- International Environmental Law Prof Blog, edited by William Burns (Santa Clara) & Richard Caddell (Wales)
- M&A Law Prof Blog, edited by Steven Davidoff (Wayne State)
- Poverty Law Prof Blog, edited by Ezra Rosser (American) & Lowell Hull (Notre Dame)
You can check out these and all of the other blogs of the Law Professor Blogs Network at our Network RSS feed display. If you are interested in starting a law blog for the Law Professor Blogs Network please contact Cincinnati Law Prof Paul Caron or me. [JH]
Up to 80 Percent of Blogs Host "Offensive Content"
ScanSafe, the pioneer and leading provider of Web Security-as-a-Service, issued its latest monthly Global Threat Report. Among the report's key findings, up to 80 percent of blogs contain potentially offensive content, which can range from adult language to pornographic images, and about 6 percent of blogs host malware. The most requested blog-related site during the month was blogger.com. [RJ]
Judges Head Back to School
The three-day Southeast Regional Science and Technology Boot Camp was attended by about 60 judges. The conference aim was to prepare them for some of the most politically charged issues of the day: gene therapy, genetic discrimination, genetically modified foods, human cloning and stem cell research. See Judges Head Back to School for Crash Course in Sciences, New York Lawyer (subscription required). [JH]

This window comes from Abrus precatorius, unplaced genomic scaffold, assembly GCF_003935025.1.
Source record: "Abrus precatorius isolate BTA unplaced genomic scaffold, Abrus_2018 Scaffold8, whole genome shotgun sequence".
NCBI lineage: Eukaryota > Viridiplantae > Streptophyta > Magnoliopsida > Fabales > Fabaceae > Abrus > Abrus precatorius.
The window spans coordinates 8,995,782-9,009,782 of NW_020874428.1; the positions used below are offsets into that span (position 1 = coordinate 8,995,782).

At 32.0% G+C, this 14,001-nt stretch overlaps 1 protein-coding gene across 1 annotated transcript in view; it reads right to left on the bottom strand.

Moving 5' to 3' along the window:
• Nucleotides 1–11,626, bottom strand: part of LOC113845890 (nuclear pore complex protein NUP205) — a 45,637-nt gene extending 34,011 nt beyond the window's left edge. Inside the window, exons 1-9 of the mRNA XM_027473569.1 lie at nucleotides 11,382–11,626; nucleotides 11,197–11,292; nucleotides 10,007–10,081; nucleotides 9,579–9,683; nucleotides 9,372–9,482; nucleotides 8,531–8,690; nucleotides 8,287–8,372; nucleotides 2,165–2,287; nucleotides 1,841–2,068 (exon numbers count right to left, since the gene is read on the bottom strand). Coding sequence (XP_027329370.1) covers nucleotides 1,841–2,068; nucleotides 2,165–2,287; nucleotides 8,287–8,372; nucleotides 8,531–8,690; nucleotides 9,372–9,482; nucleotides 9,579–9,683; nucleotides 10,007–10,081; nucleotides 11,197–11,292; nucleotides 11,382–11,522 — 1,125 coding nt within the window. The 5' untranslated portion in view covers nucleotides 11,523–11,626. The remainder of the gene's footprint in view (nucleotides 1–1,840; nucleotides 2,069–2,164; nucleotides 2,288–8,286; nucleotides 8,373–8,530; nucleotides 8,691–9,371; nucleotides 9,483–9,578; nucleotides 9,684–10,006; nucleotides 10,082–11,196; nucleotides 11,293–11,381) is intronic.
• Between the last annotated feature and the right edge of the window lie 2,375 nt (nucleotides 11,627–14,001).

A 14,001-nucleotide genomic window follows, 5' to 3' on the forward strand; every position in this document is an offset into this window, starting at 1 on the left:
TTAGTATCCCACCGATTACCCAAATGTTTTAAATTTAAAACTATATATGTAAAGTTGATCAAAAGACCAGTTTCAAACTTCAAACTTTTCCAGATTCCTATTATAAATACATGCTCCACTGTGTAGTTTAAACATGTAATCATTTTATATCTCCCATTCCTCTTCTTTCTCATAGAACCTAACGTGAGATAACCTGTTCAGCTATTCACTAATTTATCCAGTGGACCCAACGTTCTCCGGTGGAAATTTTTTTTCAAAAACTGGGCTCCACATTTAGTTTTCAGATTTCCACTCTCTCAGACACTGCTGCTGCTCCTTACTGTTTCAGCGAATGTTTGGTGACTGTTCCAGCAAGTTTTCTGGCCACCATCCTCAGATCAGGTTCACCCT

Opening: Reference Librarian, San Diego County Public Law Library
San Diego County Public Law Library wants to hire a reference librarian to assist patrons at its Main Library in downtown San Diego. As a member of the public services team, the Reference Librarian is responsible for providing all public services functions and performs any professional or paraprofessional duty essential to the achievement of effective library operations in order to provide quality service to those seeking legal information.
Requirements: Masters Degree in Library Science or Library Information Science from ALA-accredited Library School or Juris Doctorate. Some law library work experience preferred. Extensive knowledge of legal materials in all formats, government documents especially valuable. Strong commitment to public service. Ability to provide quality reference and outreach services to a diverse community of users. Professional level aptitude and practical experience using legal databases and standard software applications, including working with integrated library systems. Excellent written and verbal communication skills. Demonstrated innovative thinking and commitment to work towards the Library vision and mission and demonstrated commitment to personal development